Hi folks, first post… I built a Shruthi-1 from a complete kit and have it nearly all working. It’s the biggest kit I’ve ever completed building and I’m very impressed by the quality of the kit and the support. I almost made it all the way without help, but I’m stumped trying to get any MIDI output from it.
What I know: My computer and drum machine talk to each other just fine, and each one can send Note Ons to the Shruthi but neither ever receives anything from it. When I put a cable in the Shruthi Midi Out connector with power off and checked with my meter from the far end of the cable, I saw continuity from MIDI pin 2 to ground, from MIDI pin 4 to one side of R18 and 218 ohms from there to +5v power, and continuity from MIDI pin 5 to CPU pin 15 (testing on the chip itself) all as expected. Then with power connected and “mid (midi out)” set to “ful”, a logic probe shows steady low on pin 2, and steady high on pins 4 and 5. I tried changing parameters, switching patches, and playing in Jam Mode, and got zilch on the MIDI message monitor screen.
I wasn’t quite sure what I should expect to see but reading some of the posts here I get the feeling that Shruthi’s MIDI out should be pretty chatty. I even tried it with a bamboo cooking skewer wedged under the display, in case CPU socket pins might be shorting against the back of it, but they’re cut extremely short and anyway that made no difference.
What to try next? Everything else works great and this really isn’t do or die, but I’d feel better eating my candy if I had it going too. Thanks in advance!
Maybe you have disabled by mistake the MIDI out in the system settings? There’s a MIDI out option which allows you to configure the function of the MIDI out (thru, sending CC…).
Otherwise, do you have a scope to probe the signal on pin 15 of the MCU?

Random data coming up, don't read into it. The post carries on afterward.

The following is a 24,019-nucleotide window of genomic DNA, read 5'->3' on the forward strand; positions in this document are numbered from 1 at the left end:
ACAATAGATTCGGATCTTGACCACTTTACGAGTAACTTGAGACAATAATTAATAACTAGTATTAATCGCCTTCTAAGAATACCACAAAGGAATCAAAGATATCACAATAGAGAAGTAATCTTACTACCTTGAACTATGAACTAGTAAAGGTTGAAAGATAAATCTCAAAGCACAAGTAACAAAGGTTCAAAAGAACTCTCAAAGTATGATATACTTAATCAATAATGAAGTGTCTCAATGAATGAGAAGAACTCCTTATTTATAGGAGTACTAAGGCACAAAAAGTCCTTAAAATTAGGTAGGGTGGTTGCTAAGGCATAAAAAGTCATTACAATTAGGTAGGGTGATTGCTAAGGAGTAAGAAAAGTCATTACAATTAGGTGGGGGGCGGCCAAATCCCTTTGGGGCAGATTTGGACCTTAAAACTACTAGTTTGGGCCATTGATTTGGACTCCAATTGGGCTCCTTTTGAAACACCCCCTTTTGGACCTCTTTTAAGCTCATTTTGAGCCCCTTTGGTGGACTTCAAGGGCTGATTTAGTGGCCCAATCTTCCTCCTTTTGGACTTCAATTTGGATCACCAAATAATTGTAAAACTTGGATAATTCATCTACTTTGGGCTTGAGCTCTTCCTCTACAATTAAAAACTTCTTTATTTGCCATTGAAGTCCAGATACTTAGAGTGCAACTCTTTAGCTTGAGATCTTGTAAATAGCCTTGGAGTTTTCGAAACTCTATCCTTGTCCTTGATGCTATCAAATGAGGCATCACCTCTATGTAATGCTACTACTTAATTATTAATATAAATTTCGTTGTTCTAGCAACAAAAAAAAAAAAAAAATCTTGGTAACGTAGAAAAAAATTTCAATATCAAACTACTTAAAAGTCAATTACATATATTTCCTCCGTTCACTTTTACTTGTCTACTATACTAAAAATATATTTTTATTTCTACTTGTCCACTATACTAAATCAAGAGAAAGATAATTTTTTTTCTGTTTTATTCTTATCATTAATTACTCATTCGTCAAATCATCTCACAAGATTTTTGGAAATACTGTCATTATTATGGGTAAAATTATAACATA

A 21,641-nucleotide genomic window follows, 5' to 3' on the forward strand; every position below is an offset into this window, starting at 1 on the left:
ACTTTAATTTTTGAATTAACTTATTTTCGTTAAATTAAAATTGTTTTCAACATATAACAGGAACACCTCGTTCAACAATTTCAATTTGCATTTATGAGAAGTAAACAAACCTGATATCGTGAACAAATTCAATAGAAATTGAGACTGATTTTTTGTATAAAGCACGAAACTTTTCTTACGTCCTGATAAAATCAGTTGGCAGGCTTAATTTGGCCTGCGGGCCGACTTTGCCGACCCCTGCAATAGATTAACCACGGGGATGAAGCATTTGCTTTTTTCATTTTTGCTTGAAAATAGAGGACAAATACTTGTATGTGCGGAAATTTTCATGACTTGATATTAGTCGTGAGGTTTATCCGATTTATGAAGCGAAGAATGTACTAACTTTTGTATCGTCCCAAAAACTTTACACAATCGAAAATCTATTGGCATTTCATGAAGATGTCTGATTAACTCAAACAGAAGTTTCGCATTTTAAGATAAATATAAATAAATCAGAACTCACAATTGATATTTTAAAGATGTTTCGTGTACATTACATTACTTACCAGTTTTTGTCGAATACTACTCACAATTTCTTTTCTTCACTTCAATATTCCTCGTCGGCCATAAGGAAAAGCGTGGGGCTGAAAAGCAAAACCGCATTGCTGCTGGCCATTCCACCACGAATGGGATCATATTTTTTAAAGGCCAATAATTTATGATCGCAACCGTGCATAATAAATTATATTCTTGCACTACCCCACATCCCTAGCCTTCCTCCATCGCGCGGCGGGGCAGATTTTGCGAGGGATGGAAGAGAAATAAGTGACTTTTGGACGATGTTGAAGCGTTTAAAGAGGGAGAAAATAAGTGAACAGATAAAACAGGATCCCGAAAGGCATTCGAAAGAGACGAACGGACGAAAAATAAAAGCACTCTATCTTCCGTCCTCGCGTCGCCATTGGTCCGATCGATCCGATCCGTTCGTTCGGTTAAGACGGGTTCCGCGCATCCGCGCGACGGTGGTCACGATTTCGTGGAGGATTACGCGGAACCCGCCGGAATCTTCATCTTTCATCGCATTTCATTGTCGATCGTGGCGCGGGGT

Thanks for the quick reply! The MIDI out system setting you refer to is the one that includes “ful”, right? If so then no, I tried each of those. No scope here but the logic probe beeps when it picks up any pulses or edges. It showed steady logic high on (MIDI) pin 5, no beeps.
Have you tried to do the same thing on pin6 of the optocoupler to make sure that your probe responds fast enough to detect MIDI signals?
No, I’ll give that a shot. Thanks.
The follow-up is that the logic probe picked up MIDI activity just fine, both off the cable and off pin 6 of the optoisolator. Beeps like a beeping thing. The package says it’s good to 10 MHz so I would’ve been disappointed if not. I also pulled the CPU from its socket to check pin 15 continuity and it’s ok too, dead short to the MIDI pin and completely open to anything else I could find.
I had a Mouser order ready to go out so I added a couple of 644p’s onto it–a head start on a Module Tester project if nothing else. We’ll see what a different chip does when that shows up, but it’s hard to imagine what else in such a simple circuit. And it isn’t bad as it is now, while I’m just learning what to do with it. Thanks again!
…and the wrap-up, after rigging up a programmer and burning and swapping in one of the new ATmegas, is that the processor was fine. (It’s never a bad processor.) Finally I thought to hook a plain MIDI cable from the Shruthi’s out to the drum machine’s in and to connect my USB MIDI adapter from the drum out to the computer. With MIDI thru enabled on the drum machine, a MIDI monitor program on the PC showed the Shruthi talking away. Likewise connecting USB MIDI from the PC to the Shruthi and enabling the Shruthi’s MIDI thru passed Note Ons along from the computer to the drum machine.
It appears I’d been tricked by two problems at the same time. One was that Shruthi’s MIDI out doesn’t seem to play well with the USB MIDI adapter’s input. It looks like the ATmega TXD pin doesn’t have the muscle to pull the input level low for whatever reason–and who knows what’s really at the other end of the line there. The other was that the drum machine–the only device I had handy with native MIDI ports–was only listening for Note Ons and MIDI clocks while the Shruthi was only sending program and control changes. That connection was actually working although not showing any signs of it, which made me think the problem had to be with the Shruthi.